Here Comes the Heat - KMSP-TV

Here Comes the Heat

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Temperatures will be rising over the next couple of days and so will the humidity. This will make things far warmer and more uncomfortable as we go through midweek. Record highs are not in our immediate future, we will actually be well shy, so calling it a heat wave may be a little overstated. However, this will likely be the warmest week of the year so far with highs in the low to mid 90's. But it's the combination of the heat and the humidity that can really make it uncomfortable allowing the heat index to climb as high as the low triple digits. So why is the heat index so important?

The heat index is a combination of air temperature and humidity in an attempt to determine how hot it feels. I mean, let's face it, 90 degrees with low humidity feels a lot better than 90 degrees with high humidity. Well, for most of us anyway. But why is that?

Well the body normally cools itself using perspiration… your sweat. The whole purpose for your body to sweat is so that the water on your skin can evaporate allowing the body to cool from that process. Low humidity levels in the air allow this process to occur far more efficiently than at high levels. If the body's natural cooling process doesn't work well, we perceive that as "feeling warmer." If we are exposed long enough in high heat, than the body's temperature climbs to dangerous levels and health risks ensue after that. Now the heat index is entirely subjective a lot like the wind chill is in the winter (one person may think it feels like 100 while someone else thinks its 105), but scientists came up with a complex formula for developing such an index based on how the average body works and how that relates to temperature.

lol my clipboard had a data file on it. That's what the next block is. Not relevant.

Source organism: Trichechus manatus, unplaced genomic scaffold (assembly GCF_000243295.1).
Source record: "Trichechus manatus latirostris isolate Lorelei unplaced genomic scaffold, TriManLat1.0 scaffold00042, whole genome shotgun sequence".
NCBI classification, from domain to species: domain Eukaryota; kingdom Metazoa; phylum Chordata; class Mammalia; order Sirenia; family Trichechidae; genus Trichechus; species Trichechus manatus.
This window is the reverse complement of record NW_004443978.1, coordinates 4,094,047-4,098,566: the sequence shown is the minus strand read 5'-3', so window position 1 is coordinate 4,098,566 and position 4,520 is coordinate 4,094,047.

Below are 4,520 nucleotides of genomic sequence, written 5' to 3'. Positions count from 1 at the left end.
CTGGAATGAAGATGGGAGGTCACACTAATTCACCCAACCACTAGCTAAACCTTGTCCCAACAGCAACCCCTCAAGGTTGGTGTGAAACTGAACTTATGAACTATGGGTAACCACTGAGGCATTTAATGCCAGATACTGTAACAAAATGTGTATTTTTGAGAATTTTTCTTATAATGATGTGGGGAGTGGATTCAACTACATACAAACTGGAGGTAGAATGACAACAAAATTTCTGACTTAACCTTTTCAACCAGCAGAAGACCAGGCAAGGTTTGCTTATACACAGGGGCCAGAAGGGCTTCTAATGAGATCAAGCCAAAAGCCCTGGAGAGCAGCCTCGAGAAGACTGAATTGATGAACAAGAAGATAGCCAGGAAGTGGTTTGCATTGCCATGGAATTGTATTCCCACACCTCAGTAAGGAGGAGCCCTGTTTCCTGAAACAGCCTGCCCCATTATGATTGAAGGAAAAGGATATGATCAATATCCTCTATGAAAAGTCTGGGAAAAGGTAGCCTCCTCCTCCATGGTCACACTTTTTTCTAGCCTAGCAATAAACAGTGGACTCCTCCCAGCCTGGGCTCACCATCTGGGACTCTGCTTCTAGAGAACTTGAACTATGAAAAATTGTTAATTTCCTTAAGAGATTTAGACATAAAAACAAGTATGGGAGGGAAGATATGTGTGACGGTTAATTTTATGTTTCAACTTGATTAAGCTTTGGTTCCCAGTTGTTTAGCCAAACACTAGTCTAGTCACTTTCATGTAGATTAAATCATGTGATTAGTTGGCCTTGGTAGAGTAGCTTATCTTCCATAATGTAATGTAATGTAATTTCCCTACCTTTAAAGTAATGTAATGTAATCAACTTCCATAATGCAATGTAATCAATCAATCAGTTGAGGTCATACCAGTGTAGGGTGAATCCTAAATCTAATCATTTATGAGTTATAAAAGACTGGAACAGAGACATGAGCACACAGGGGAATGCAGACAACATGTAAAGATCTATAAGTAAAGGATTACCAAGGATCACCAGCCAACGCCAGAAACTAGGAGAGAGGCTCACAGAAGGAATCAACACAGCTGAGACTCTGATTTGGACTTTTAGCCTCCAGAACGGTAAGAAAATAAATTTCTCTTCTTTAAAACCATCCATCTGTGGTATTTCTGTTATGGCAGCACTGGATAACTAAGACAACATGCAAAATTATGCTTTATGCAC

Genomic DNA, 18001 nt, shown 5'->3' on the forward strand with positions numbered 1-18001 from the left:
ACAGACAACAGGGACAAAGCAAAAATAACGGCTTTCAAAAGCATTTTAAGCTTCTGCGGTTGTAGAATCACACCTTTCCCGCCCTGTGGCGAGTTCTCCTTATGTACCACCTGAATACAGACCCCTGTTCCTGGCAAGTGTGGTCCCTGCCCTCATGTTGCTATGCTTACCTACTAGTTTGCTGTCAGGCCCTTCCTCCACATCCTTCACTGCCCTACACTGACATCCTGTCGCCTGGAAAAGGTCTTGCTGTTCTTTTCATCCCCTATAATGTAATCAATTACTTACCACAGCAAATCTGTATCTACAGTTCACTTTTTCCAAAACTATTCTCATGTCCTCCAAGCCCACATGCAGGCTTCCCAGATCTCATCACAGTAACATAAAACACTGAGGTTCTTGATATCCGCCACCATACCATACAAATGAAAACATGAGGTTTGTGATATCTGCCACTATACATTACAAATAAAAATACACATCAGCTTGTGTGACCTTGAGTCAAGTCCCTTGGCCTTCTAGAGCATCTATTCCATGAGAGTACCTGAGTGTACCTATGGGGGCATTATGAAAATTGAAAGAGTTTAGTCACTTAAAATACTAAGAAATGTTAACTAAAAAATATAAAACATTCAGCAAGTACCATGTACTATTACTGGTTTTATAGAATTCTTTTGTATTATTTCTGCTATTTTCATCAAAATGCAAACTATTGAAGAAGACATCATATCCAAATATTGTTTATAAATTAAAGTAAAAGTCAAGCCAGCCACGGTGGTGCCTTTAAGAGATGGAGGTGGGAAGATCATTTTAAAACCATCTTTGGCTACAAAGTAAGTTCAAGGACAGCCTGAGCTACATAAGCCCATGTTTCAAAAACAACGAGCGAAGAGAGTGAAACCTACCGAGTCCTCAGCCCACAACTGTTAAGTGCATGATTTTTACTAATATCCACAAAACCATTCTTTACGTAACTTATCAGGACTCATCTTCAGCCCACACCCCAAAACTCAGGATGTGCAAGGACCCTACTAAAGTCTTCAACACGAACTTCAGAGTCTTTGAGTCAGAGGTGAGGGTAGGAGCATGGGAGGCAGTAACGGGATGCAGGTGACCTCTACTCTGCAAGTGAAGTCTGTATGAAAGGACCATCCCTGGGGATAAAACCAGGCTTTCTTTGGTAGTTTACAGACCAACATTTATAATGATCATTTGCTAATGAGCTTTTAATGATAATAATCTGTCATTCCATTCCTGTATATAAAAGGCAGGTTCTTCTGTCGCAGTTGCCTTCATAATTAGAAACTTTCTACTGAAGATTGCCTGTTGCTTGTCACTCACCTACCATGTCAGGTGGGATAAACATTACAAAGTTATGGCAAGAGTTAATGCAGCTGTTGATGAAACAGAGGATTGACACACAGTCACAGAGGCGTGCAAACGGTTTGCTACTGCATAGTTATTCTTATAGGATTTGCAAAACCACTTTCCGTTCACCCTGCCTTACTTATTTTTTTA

So here are some tips to stay cool over the next few days:

• Slow down, and reduce strenuous activity. Mow the lawn or garden in the early morning or late evening instead of midday.

• Dress in lightweight, nonrestrictive, light-colored clothing.

• Drink plenty of water or other nonalcoholic fluids.

• Eat light, easy-to-digest foods.

• Seek out shade if you have to be outdoors for extended periods. Spend more time in air-conditioned places.

• Check on elderly neighbors, friends and relatives to make sure they are okay.

• When outside, take frequent dips in the ocean or pool, or mist yourself with a water bottle. When inside, take frequent cool baths or showers and use cold compresses to cool off.

• Apply high-SPF sunscreen frequently when outdoors.

• Seek immediate medical attention if you experience symptoms of heat illness which would include: An extremely high body temperature (above 103°F), Red, hot, and dry skin (no sweating) ,Rapid or strong pulse, Throbbing headache, Dizziness, Nausea, Confusion, and Unconsciousness

• DO NOT leave children, the elderly, or pets in the car for any reason, for any length of time. A dark dashboard or seat can easily reach temperatures in the range of 180 to more than 200 degrees F!

• DO NOT stay in the sun for long periods.

• DO NOT take salt tablets unless directed by a physician.

• The hardest one for many will be to AVOID alcoholic beverages; they can dehydrate you and increase your risk of heat stroke and other potentially fatal heat-related illnesses.

Here is what the current forecast is showing for peak afternoon heat indexes from Tuesday to Thursday.

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